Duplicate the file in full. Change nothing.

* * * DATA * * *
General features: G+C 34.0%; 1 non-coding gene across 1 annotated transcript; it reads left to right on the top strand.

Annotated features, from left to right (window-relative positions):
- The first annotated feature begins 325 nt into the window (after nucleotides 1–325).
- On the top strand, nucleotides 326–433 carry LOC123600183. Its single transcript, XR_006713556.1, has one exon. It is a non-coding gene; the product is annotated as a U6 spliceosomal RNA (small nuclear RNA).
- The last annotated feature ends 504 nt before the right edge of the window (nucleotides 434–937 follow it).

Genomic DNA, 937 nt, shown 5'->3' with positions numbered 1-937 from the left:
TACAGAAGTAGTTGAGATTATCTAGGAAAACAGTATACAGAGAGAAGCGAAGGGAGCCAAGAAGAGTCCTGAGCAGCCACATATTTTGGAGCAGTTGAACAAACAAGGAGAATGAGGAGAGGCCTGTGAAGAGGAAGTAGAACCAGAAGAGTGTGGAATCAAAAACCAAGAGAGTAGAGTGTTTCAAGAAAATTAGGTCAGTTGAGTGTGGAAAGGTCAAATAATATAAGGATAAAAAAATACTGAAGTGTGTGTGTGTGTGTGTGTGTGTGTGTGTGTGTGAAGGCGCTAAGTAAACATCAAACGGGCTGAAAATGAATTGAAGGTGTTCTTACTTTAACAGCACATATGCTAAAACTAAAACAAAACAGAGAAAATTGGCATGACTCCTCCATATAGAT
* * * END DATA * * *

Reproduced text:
General features: G+C 34.0%; 1 non-coding gene across 1 annotated transcript; it reads left to right on the top strand.

Annotated features, from left to right (window-relative positions):
- The first annotated feature begins 325 nt into the window (after nucleotides 1–325).
- On the top strand, nucleotides 326–433 carry LOC123600183. Its single transcript, XR_006713556.1, has one exon. It is a non-coding gene; the product is annotated as a U6 spliceosomal RNA (small nuclear RNA).
- The last annotated feature ends 504 nt before the right edge of the window (nucleotides 434–937 follow it).

Genomic DNA, 937 nt, shown 5'->3' with positions numbered 1-937 from the left:
TACAGAAGTAGTTGAGATTATCTAGGAAAACAGTATACAGAGAGAAGCGAAGGGAGCCAAGAAGAGTCCTGAGCAGCCACATATTTTGGAGCAGTTGAACAAACAAGGAGAATGAGGAGAGGCCTGTGAAGAGGAAGTAGAACCAGAAGAGTGTGGAATCAAAAACCAAGAGAGTAGAGTGTTTCAAGAAAATTAGGTCAGTTGAGTGTGGAAAGGTCAAATAATATAAGGATAAAAAAATACTGAAGTGTGTGTGTGTGTGTGTGTGTGTGTGTGTGTGTGAAGGCGCTAAGTAAACATCAAACGGGCTGAAAATGAATTGAAGGTGTTCTTACTTTAACAGCACATATGCTAAAACTAAAACAAAACAGAGAAAATTGGCATGACTCCTCCATATAGAT